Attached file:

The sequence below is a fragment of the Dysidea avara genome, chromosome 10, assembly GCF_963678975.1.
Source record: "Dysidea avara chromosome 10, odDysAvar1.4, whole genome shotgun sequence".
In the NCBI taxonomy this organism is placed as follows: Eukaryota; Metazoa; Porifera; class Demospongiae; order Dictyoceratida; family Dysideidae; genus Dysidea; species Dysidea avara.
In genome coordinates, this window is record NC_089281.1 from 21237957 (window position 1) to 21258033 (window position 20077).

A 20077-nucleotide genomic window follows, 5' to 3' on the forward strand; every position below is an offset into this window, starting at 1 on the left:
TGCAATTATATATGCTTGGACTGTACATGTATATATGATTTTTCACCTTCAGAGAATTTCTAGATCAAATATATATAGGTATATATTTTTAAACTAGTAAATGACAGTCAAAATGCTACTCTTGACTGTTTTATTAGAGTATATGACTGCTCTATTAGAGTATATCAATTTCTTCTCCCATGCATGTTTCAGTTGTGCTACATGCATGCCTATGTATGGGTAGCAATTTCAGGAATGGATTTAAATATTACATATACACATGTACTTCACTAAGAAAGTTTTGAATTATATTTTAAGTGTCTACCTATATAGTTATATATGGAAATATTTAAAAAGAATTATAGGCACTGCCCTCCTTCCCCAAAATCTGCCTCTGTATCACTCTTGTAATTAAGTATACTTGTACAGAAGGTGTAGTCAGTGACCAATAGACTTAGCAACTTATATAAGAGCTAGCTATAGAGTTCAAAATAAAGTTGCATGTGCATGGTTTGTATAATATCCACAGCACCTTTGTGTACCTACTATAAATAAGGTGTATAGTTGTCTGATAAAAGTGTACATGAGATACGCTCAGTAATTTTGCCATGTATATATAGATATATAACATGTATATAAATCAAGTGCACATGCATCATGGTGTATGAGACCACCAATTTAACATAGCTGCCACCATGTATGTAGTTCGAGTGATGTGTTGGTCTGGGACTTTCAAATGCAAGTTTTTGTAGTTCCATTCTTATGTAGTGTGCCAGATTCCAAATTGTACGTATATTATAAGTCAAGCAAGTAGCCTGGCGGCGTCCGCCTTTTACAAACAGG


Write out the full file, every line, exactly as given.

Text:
The sequence below is a fragment of the Dysidea avara genome, chromosome 10, assembly GCF_963678975.1.
Source record: "Dysidea avara chromosome 10, odDysAvar1.4, whole genome shotgun sequence".
In the NCBI taxonomy this organism is placed as follows: Eukaryota; Metazoa; Porifera; class Demospongiae; order Dictyoceratida; family Dysideidae; genus Dysidea; species Dysidea avara.
In genome coordinates, this window is record NC_089281.1 from 21237957 (window position 1) to 21258033 (window position 20077).

A 20077-nucleotide genomic window follows, 5' to 3' on the forward strand; every position below is an offset into this window, starting at 1 on the left:
TGCAATTATATATGCTTGGACTGTACATGTATATATGATTTTTCACCTTCAGAGAATTTCTAGATCAAATATATATAGGTATATATTTTTAAACTAGTAAATGACAGTCAAAATGCTACTCTTGACTGTTTTATTAGAGTATATGACTGCTCTATTAGAGTATATCAATTTCTTCTCCCATGCATGTTTCAGTTGTGCTACATGCATGCCTATGTATGGGTAGCAATTTCAGGAATGGATTTAAATATTACATATACACATGTACTTCACTAAGAAAGTTTTGAATTATATTTTAAGTGTCTACCTATATAGTTATATATGGAAATATTTAAAAAGAATTATAGGCACTGCCCTCCTTCCCCAAAATCTGCCTCTGTATCACTCTTGTAATTAAGTATACTTGTACAGAAGGTGTAGTCAGTGACCAATAGACTTAGCAACTTATATAAGAGCTAGCTATAGAGTTCAAAATAAAGTTGCATGTGCATGGTTTGTATAATATCCACAGCACCTTTGTGTACCTACTATAAATAAGGTGTATAGTTGTCTGATAAAAGTGTACATGAGATACGCTCAGTAATTTTGCCATGTATATATAGATATATAACATGTATATAAATCAAGTGCACATGCATCATGGTGTATGAGACCACCAATTTAACATAGCTGCCACCATGTATGTAGTTCGAGTGATGTGTTGGTCTGGGACTTTCAAATGCAAGTTTTTGTAGTTCCATTCTTATGTAGTGTGCCAGATTCCAAATTGTACGTATATTATAAGTCAAGCAAGTAGCCTGGCGGCGTCCGCCTTTTACAAACAGG